There are many architectural instances where galvanized steel siding (“just like on a pole barn”), is not only used, but is specified by the architect. I’ve supplied 22 gauge 2-1/2 inch corrugated galvanized steel for a mansard facing of a downtown hotel in a major metropolitan city. The hotel was considered a historic building and the refurbishing had to be done, to essentially match what had been on the structure for nearly a century.

Personally, I feel the mayor’s opinions are spot on!

Galvalume ®

Galvalume SteelMy first exposure to Galvalume ® was when ASC Pacific introduced “twice-the-life” Zincalume in the 1980s. They were marketing the product in its bare (unpainted) form as an alternative to the more familiar bare galvanized sheet steel. It looks similar to galvanized steel, but the visible crystals (or spangle) are smaller and close together, giving it a smoother appearance.  The combination of zinc and aluminum enhances both the positive and negative effects of aluminum.

Because aluminum is corrosion-resistant, Galvalume is more corrosion-resistant than galvanized steel, but because aluminum provides barrier protection instead of galvanic protection, scratches and cut edges are less protected.
Most consumers are familiar with old barn with bare galvanized steel panels which rusts (oxidizes) red. Bare Galvalume steel panels are not bright and shiny when new, unlike galvanized panels. As Galvalume ages, it oxidizes white. One prolific builder in the Pacific Northwest was actually even selling the product as a white roof!

Galvalume is a sheet steel with a hot dip applied alloy coating of about 55% aluminum 45% zinc. It is manufactured and sold as a trademarked product by companies such as Bethlehem Steel and National Steel.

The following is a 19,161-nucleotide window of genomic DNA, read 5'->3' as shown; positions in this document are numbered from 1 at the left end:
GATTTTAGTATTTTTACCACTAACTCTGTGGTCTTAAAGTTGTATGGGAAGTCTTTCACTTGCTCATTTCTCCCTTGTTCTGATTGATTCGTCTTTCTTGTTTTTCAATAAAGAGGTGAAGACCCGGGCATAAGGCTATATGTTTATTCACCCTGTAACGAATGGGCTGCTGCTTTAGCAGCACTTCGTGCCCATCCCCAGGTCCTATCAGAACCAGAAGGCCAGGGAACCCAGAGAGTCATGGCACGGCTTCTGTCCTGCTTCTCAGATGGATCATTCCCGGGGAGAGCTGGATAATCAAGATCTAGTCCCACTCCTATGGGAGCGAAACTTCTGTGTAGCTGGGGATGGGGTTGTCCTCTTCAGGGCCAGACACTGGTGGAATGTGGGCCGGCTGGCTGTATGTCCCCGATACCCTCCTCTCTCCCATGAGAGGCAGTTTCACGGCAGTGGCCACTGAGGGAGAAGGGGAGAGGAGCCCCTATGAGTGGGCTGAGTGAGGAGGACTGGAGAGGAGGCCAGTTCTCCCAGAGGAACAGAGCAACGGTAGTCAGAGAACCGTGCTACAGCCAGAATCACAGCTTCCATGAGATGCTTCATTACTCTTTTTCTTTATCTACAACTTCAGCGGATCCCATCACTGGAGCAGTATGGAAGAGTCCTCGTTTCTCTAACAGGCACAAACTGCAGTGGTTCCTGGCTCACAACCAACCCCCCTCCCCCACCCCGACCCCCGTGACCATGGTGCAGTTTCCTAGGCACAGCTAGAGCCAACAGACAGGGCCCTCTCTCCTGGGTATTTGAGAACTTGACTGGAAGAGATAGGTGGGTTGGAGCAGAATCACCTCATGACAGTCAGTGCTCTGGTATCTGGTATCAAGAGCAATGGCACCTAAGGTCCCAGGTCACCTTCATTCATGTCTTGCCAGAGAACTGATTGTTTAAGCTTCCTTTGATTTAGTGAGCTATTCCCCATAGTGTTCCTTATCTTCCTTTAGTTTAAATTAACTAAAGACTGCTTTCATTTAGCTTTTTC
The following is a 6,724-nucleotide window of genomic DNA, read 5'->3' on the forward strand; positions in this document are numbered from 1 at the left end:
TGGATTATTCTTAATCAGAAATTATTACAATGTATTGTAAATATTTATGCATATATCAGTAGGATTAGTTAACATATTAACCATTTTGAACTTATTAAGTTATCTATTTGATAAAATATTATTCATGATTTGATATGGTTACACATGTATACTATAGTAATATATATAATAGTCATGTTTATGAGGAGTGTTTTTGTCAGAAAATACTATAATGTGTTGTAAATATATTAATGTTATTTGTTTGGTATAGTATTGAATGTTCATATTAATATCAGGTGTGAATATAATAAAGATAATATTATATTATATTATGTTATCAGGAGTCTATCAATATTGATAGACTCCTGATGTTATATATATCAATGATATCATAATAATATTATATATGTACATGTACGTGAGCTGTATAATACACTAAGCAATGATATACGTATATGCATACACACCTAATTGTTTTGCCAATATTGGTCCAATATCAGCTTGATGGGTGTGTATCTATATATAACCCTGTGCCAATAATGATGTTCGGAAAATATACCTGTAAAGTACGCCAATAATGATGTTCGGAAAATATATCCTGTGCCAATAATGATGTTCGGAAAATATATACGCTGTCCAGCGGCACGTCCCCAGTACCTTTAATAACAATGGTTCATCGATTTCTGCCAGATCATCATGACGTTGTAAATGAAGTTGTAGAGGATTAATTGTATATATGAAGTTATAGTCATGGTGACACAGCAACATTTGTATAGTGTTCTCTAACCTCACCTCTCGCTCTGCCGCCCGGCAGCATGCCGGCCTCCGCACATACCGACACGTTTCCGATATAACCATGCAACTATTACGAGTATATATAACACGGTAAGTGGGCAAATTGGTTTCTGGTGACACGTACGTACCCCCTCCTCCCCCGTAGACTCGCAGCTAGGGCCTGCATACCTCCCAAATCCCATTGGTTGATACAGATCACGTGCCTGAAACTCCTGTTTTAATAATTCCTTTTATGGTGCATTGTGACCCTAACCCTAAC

I did find out, (the hard way) there are some limitations to uses of bare Galvalume steel panels. When the product first came on the market, we provided it as roofing for a building which later became a hog confinement barn (unbeknownst to us). The client called within two years of the roofing being installed, to complain about fist sized holes developing in his roofing. According to the roll former, It turns out the Galvalume coating had a chemical reaction to the confined urea, which basically “ate” holes in the steel. For this reason, Galvalume is best not used in animal confinement buildings.

Prepainted Galvalume roofing and siding panels are now used on buildings everywhere. It combines well with most other building materials and treatments. As such its versatility allows it to be used almost anywhere on building exteriors. Its excellent corrosion resistance has been proven by field performance on buildings for decades. An estimated 40 billion square feet of prepainted Galvalume sheeting covers buildings in all kinds of climates and environments in North America, Europe, Asia and Australia. The combination of long-lived Galvalume sheet with a wide range of modern high-performance paint systems results in a functional, durable, eye-appealing building product.